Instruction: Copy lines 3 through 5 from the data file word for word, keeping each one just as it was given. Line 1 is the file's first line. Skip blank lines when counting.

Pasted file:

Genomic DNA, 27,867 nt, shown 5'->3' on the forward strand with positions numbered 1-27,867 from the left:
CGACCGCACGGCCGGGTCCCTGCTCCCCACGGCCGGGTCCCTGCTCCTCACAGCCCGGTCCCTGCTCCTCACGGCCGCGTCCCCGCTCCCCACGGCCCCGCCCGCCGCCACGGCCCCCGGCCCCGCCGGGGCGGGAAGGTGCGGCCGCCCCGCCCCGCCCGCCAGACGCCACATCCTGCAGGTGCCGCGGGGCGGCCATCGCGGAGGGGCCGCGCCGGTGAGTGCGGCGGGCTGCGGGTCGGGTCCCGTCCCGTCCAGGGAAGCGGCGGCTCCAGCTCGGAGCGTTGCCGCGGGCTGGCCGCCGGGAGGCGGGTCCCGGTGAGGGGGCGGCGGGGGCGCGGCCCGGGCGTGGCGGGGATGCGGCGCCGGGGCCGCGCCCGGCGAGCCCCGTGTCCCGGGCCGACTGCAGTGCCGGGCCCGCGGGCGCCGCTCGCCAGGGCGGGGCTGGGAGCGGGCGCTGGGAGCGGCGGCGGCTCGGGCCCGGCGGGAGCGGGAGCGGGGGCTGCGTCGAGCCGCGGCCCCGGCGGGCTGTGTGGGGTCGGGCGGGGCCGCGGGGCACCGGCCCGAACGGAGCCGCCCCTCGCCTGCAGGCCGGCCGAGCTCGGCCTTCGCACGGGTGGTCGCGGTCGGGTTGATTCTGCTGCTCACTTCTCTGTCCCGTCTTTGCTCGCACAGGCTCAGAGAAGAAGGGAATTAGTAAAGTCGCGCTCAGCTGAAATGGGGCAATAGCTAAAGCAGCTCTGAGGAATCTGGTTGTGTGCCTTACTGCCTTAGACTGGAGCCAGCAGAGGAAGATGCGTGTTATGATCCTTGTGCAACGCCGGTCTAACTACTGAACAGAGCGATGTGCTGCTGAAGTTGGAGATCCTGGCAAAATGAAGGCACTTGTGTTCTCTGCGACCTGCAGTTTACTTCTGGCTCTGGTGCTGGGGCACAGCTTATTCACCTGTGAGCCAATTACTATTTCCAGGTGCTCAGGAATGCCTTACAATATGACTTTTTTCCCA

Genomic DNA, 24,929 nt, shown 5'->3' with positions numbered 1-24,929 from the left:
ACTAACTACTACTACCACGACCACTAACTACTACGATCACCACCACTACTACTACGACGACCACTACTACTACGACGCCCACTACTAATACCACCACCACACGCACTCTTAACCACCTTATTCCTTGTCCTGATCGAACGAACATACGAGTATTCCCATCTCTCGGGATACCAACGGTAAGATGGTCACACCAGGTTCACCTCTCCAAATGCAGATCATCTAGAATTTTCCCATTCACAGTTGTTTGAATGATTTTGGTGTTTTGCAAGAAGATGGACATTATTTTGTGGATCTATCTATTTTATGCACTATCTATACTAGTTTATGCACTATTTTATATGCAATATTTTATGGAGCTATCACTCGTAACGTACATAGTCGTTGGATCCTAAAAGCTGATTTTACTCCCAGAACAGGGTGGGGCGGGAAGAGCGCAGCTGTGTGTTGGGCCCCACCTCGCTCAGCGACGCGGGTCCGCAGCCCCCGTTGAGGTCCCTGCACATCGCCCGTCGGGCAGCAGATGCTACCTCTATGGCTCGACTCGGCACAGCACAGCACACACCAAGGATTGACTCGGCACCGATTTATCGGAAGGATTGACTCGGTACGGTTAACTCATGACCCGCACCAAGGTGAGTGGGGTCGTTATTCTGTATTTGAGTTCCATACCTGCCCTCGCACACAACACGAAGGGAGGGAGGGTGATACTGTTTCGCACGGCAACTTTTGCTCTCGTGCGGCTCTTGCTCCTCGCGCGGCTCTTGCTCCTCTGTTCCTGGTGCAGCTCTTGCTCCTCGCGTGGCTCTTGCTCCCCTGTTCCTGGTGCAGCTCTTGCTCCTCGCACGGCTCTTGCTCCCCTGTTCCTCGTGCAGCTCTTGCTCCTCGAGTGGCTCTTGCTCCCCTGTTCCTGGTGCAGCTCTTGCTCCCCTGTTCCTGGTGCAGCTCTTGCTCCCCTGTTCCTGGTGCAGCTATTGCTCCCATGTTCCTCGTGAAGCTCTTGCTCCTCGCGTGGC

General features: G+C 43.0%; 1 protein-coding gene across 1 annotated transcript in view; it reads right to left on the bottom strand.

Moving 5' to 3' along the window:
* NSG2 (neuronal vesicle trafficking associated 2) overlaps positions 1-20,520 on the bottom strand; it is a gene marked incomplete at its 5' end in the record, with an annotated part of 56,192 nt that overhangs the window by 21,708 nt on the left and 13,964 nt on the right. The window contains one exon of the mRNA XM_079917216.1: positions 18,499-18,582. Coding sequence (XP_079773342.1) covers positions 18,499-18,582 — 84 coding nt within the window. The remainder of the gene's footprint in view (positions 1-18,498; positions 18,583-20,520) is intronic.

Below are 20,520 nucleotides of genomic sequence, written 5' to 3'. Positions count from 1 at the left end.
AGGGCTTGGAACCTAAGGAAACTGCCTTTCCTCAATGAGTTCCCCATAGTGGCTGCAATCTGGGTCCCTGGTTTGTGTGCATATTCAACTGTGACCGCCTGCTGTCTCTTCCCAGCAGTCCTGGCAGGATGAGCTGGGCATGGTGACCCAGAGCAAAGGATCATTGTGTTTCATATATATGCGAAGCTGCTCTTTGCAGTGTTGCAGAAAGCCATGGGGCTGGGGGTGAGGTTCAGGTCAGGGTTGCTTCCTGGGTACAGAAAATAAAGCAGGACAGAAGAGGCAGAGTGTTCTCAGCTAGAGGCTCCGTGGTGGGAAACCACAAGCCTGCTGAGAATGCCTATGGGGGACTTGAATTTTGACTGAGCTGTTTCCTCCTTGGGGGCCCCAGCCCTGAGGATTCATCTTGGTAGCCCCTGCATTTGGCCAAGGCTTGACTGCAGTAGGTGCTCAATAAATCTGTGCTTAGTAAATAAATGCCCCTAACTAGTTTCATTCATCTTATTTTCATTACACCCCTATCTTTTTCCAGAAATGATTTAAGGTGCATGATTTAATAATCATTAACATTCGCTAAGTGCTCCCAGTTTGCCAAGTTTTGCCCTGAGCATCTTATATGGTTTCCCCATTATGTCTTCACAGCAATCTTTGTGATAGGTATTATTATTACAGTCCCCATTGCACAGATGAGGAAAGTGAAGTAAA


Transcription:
Genomic DNA, 24,929 nt, shown 5'->3' with positions numbered 1-24,929 from the left:
ACTAACTACTACTACCACGACCACTAACTACTACGATCACCACCACTACTACTACGACGACCACTACTACTACGACGCCCACTACTAATACCACCACCACACGCACTCTTAACCACCTTATTCCTTGTCCTGATCGAACGAACATACGAGTATTCCCATCTCTCGGGATACCAACGGTAAGATGGTCACACCAGGTTCACCTCTCCAAATGCAGATCATCTAGAATTTTCCCATTCACAGTTGTTTGAATGATTTTGGTGTTTTGCAAGAAGATGGACATTATTTTGTGGATCTATCTATTTTATGCACTATCTATACTAGTTTATGCACTATTTTATATGCAATATTTTATGGAGCTATCACTCGTAACGTACATAGTCGTTGGATCCTAAAAGCTGATTTTACTCCCAGAACAGGGTGGGGCGGGAAGAGCGCAGCTGTGTGTTGGGCCCCACCTCGCTCAGCGACGCGGGTCCGCAGCCCCCGTTGAGGTCCCTGCACATCGCCCGTCGGGCAGCAGATGCTACCTCTATGGCTCGACTCGGCACAGCACAGCACACACCAAGGATTGACTCGGCACCGATTTATCGGAAGGATTGACTCGGTACGGTTAACTCATGACCCGCACCAAGGTGAGTGGGGTCGTTATTCTGTATTTGAGTTCCATACCTGCCCTCGCACACAACACGAAGGGAGGGAGGGTGATACTGTTTCGCACGGCAACTTTTGCTCTCGTGCGGCTCTTGCTCCTCGCGCGGCTCTTGCTCCTCTGTTCCTGGTGCAGCTCTTGCTCCTCGCGTGGCTCTTGCTCCCCTGTTCCTGGTGCAGCTCTTGCTCCTCGCACGGCTCTTGCTCCCCTGTTCCTCGTGCAGCTCTTGCTCCTCGAGTGGCTCTTGCTCCCCTGTTCCTGGTGCAGCTCTTGCTCCCCTGTTCCTGGTGCAGCTCTTGCTCCCCTGTTCCTGGTGCAGCTATTGCTCCCATGTTCCTCGTGAAGCTCTTGCTCCTCGCGTGGC

General features: G+C 43.0%; 1 protein-coding gene across 1 annotated transcript in view; it reads right to left on the bottom strand.